Tis’ the season for emotional eating

As the holidays are nearing, even those among us who mostly manage to stay in shape have to wonder how they can prevent serious damage to their waistline this time of the year.

As the holidays are nearing, even those among us who mostly manage to stay in shape have to wonder how they can prevent serious damage to their waistline this time of the year. It’s no secret: from Thanksgiving (or earlier) through New Year’s Day, we all indulge in lots of parties, festive meals, and treats all abound.

The aftermath, of course, is filled with regrets and renewed vows never to succumb to such temptations again – a.k.a. resolution season. But as many know from experience, those efforts will likely be just as futile next time around as they were in the past.

So is there no escape from this vicious cycle?

Holiday binging is hard to avoid because the holidays are a rather emotional time. It may be meant to be a joyous season, however, it also brings negative emotions such as anxiety, depression and loneliness. Add the extra stress that holiday preparations inevitably produce, and you have the perfect set of conditions where emotional eating can thrive.

Not all indulgence is automatically dysfunctional. In some ways, we as humans are genetically programmed to overdo it now and then. Our forbearers of hundreds of years ago had little choice but to eat as much and as fast as they could on the rare occasions when food was plentiful, to be followed by periods of near starvation. But those times are long gone, but combined with our predominantly sedentary lifestyle, the negative consequences of our now considered “normal” food consumption should not surprise anyone.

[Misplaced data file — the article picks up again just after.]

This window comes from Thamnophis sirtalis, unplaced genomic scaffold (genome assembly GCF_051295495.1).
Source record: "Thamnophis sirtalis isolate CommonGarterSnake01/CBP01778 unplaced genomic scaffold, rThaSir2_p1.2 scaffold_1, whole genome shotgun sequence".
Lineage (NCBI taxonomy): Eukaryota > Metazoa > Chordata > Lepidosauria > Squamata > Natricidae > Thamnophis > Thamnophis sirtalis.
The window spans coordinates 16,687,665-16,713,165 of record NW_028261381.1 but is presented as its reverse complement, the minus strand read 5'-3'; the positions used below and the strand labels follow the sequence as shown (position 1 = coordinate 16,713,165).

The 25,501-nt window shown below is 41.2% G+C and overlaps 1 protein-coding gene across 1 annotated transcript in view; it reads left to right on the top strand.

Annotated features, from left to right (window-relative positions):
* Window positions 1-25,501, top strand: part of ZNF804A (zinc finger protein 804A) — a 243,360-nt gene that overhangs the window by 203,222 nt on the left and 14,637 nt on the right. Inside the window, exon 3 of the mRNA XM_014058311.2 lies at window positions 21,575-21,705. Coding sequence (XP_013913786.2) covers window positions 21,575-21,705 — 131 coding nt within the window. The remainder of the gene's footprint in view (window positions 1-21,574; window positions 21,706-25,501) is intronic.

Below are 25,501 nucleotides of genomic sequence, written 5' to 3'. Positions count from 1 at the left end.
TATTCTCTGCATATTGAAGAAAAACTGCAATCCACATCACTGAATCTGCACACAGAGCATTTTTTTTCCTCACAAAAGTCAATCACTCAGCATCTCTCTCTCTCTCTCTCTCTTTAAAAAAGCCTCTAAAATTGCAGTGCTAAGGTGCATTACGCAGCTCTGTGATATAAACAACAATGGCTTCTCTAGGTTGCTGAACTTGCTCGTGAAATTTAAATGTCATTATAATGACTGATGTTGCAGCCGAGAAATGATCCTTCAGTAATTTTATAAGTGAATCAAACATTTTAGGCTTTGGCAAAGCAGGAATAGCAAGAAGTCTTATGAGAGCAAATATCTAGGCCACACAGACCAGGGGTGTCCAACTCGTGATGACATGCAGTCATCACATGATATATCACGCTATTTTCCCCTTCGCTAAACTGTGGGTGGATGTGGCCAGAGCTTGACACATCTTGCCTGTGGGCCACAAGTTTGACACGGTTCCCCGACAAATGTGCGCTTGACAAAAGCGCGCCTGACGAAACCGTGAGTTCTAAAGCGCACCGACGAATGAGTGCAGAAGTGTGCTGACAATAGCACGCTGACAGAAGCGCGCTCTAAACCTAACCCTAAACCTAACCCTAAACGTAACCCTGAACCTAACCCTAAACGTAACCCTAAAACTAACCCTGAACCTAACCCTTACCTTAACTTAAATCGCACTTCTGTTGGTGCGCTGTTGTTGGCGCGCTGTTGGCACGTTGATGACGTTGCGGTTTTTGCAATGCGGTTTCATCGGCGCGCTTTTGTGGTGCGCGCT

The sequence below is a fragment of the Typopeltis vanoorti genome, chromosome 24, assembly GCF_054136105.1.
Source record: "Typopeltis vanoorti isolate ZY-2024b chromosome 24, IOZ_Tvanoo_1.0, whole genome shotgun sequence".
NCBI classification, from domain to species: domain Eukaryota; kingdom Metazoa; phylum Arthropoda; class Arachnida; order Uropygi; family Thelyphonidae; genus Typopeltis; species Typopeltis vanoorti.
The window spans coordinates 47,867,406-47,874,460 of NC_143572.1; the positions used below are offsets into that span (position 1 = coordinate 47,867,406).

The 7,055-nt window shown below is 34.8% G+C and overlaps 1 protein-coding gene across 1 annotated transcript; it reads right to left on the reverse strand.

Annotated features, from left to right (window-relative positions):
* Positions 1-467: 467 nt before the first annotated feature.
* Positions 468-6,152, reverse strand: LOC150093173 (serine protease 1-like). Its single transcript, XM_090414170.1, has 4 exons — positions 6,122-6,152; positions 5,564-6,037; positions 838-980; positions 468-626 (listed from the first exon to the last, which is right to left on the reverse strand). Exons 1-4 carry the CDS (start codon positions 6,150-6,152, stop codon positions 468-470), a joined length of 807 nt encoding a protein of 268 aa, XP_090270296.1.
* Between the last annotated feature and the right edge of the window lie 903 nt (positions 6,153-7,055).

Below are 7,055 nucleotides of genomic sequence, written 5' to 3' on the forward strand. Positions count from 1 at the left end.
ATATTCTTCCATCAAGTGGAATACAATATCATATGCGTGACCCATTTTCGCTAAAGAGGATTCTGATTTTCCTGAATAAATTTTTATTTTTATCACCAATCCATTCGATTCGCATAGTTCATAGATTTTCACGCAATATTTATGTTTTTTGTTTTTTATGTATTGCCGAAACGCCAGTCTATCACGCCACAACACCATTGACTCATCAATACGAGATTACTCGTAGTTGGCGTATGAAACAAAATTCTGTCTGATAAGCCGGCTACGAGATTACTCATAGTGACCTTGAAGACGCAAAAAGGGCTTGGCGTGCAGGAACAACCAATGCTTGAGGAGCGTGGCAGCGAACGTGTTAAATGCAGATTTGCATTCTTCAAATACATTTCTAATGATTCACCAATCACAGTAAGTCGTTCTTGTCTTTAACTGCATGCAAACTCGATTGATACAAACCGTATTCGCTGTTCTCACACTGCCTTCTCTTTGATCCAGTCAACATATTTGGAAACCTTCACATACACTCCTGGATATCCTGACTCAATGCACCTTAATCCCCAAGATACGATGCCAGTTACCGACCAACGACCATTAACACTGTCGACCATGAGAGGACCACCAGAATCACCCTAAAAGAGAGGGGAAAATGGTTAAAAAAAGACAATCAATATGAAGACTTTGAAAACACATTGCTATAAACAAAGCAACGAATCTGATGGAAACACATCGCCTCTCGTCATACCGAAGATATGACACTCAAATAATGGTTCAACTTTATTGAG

Fortunately, it doesn’t have to be this way. Learning what triggers your emotional responses is key to avoid them from happening.

— Resist buying urges. Ask to have food platters or candy jars placed in parts of your office space where you can’t see or smell them.

— Busy yourself with thoughts other than about food. Instead of partaking in every lunch or dinner party you are invited to, suggest some alternative events like going on a ski trip or some other outdoor activity.

— For those eating events you cannot escape from, make a plan how to navigate them, including how much you will allow yourself to eat no matter how often you are urged to dig in.

— Most importantly, feed your emotions with what they really need: fun, laughter, companionship, compassion… You can never overindulge in these.

Timi Gustafson R.D. is a registered dietitian, newspaper columnist, blogger and author of the book “The Healthy Diner – How to Eat Right and Still Have Fun”, which is available on her blog and at amazon.com.  For more articles on nutrition, health and lifestyle, visit her blog, “Food and Health with Timi Gustafson R.D.” (timigustafson.com).

 


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